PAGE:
From Peggy Hollinger and Quentin Peel, the Financial Times: The German government was first deeply irritated by French president Nicolas Sarkozy’s recognition of the opposition Libyan National Council without consulting European partners.
A few days later, Paris was taken aback by Berlin’s decision to mothball some of its nuclear reactors following the Japan disaster, bolstering French environmentalists just ahead of difficult local elections, triggering a surge in electricity prices and raising concerns in France of an oil price shock. …
The differences are “damaging to Franco-German relations,” says Ulrike Guérot, head of the Berlin office of the European Council on Foreign Relations. “Both sides accuse the other of going it alone for electoral reasons and not informing the other: Germany on declaring a nuclear moratorium and France in attacking Libyan forces.”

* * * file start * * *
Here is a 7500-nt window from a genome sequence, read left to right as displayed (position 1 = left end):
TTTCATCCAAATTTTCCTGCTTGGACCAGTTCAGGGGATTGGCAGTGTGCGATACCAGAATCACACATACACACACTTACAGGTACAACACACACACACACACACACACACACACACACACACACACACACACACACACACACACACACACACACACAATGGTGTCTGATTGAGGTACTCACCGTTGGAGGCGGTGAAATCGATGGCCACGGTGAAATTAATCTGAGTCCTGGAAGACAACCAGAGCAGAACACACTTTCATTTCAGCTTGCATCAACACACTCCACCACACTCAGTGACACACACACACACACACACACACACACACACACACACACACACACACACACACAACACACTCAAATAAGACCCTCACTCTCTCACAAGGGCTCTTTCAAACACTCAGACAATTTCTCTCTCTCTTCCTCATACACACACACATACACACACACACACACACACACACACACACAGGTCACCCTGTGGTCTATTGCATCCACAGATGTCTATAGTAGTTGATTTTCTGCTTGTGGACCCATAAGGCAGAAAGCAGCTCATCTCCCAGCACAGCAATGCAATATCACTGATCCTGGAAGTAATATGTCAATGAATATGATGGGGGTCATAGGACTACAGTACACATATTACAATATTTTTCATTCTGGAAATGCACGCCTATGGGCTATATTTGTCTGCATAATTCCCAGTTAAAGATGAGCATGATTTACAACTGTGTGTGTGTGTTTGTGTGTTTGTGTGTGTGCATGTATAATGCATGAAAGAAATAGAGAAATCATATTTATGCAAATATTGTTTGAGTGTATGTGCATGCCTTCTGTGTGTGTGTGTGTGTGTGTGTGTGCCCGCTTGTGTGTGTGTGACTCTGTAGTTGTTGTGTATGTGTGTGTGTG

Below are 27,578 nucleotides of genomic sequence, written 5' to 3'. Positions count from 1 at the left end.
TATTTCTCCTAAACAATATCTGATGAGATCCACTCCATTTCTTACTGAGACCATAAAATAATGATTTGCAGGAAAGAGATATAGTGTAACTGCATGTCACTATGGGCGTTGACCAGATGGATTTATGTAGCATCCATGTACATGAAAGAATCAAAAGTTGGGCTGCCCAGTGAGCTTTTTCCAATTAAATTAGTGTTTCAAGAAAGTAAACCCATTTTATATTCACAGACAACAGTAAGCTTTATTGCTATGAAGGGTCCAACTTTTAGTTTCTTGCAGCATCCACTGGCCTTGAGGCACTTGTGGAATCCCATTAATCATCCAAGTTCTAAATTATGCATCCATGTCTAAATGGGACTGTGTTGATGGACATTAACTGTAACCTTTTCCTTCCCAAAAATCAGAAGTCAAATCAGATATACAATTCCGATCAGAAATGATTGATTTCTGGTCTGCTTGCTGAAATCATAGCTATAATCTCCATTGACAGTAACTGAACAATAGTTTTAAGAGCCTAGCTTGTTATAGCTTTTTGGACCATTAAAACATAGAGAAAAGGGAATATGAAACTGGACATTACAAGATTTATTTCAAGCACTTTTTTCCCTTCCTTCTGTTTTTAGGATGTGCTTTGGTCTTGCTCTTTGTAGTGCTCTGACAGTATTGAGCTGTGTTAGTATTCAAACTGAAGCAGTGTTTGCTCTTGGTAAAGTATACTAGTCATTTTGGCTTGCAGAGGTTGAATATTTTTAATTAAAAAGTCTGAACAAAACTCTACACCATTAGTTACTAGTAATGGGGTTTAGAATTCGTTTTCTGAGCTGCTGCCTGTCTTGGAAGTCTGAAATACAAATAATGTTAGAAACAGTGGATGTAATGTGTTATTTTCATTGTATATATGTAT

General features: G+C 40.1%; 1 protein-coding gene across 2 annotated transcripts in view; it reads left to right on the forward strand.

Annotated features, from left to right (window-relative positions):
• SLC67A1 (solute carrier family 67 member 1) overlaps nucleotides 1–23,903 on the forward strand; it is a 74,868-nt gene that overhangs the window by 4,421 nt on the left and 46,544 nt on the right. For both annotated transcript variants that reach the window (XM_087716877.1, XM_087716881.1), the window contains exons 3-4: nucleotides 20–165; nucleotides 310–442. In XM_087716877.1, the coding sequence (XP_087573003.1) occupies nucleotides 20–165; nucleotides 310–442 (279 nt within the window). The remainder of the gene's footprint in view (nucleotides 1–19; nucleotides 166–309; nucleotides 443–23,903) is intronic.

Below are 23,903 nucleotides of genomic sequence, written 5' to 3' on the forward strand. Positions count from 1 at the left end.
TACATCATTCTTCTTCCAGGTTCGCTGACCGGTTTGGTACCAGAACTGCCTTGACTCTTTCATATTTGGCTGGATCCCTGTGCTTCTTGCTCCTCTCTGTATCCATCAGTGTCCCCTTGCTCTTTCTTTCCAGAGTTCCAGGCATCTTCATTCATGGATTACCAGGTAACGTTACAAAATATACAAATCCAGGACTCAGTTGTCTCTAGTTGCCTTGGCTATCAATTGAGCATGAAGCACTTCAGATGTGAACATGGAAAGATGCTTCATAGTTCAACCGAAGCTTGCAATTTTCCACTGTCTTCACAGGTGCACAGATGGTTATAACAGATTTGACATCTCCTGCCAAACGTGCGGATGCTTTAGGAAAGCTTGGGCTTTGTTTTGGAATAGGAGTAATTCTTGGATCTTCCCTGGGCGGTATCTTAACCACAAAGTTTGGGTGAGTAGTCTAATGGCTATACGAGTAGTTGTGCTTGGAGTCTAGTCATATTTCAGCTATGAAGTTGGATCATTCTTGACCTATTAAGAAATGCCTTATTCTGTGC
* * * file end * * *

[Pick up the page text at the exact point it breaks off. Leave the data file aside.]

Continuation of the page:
In France, Germany has come in for sharp public criticism for its reticence over Libya. François Baroin, government spokesman, suggested last week that Berlin was not yet ready to become a permanent member of the UN Security Council after refusing to support the resol-ution authorising military action.
Jean-Pierre Jouyet, a former minister for European affairs, suggests that while Germany may be “the strongman of Europe” its “economic strength is not reflected in political and diplomatic influence, as the recent [Libyan] events have shown”.
French diplomats say Germany missed the chance to emerge definitively from the shadow of its postwar trauma. “It was the chance to show itself as a global actor and as jointly responsible for maintaining world peace,” said one official. (photo: AP)